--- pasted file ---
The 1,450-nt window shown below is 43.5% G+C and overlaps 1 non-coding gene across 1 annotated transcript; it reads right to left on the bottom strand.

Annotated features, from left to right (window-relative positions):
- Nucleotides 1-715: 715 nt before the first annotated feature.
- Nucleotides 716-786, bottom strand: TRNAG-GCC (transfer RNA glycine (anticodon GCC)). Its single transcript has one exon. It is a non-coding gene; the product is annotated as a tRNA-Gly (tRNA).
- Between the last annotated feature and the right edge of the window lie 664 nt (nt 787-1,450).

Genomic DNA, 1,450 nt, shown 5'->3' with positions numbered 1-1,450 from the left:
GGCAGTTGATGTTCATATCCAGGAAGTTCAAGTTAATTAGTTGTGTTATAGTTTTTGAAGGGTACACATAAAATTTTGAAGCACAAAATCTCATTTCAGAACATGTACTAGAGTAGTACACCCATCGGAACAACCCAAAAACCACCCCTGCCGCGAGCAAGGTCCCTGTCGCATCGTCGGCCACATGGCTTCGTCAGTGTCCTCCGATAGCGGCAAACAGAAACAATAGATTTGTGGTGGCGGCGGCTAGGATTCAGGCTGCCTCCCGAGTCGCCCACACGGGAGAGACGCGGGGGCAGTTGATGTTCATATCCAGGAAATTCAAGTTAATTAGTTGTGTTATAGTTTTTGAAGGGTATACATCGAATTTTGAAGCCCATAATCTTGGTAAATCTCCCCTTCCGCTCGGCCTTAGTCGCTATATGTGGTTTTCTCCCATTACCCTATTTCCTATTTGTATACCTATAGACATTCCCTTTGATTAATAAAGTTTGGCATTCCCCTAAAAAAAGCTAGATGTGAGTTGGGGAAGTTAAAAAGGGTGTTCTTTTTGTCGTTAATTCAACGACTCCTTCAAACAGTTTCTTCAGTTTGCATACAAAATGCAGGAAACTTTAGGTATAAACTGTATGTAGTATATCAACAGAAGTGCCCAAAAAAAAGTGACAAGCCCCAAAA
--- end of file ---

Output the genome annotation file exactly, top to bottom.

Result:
The 1,450-nt window shown below is 43.5% G+C and overlaps 1 non-coding gene across 1 annotated transcript; it reads right to left on the bottom strand.

Annotated features, from left to right (window-relative positions):
- Nucleotides 1-715: 715 nt before the first annotated feature.
- Nucleotides 716-786, bottom strand: TRNAG-GCC (transfer RNA glycine (anticodon GCC)). Its single transcript has one exon. It is a non-coding gene; the product is annotated as a tRNA-Gly (tRNA).
- Between the last annotated feature and the right edge of the window lie 664 nt (nt 787-1,450).

Genomic DNA, 1,450 nt, shown 5'->3' with positions numbered 1-1,450 from the left:
GGCAGTTGATGTTCATATCCAGGAAGTTCAAGTTAATTAGTTGTGTTATAGTTTTTGAAGGGTACACATAAAATTTTGAAGCACAAAATCTCATTTCAGAACATGTACTAGAGTAGTACACCCATCGGAACAACCCAAAAACCACCCCTGCCGCGAGCAAGGTCCCTGTCGCATCGTCGGCCACATGGCTTCGTCAGTGTCCTCCGATAGCGGCAAACAGAAACAATAGATTTGTGGTGGCGGCGGCTAGGATTCAGGCTGCCTCCCGAGTCGCCCACACGGGAGAGACGCGGGGGCAGTTGATGTTCATATCCAGGAAATTCAAGTTAATTAGTTGTGTTATAGTTTTTGAAGGGTATACATCGAATTTTGAAGCCCATAATCTTGGTAAATCTCCCCTTCCGCTCGGCCTTAGTCGCTATATGTGGTTTTCTCCCATTACCCTATTTCCTATTTGTATACCTATAGACATTCCCTTTGATTAATAAAGTTTGGCATTCCCCTAAAAAAAGCTAGATGTGAGTTGGGGAAGTTAAAAAGGGTGTTCTTTTTGTCGTTAATTCAACGACTCCTTCAAACAGTTTCTTCAGTTTGCATACAAAATGCAGGAAACTTTAGGTATAAACTGTATGTAGTATATCAACAGAAGTGCCCAAAAAAAAGTGACAAGCCCCAAAA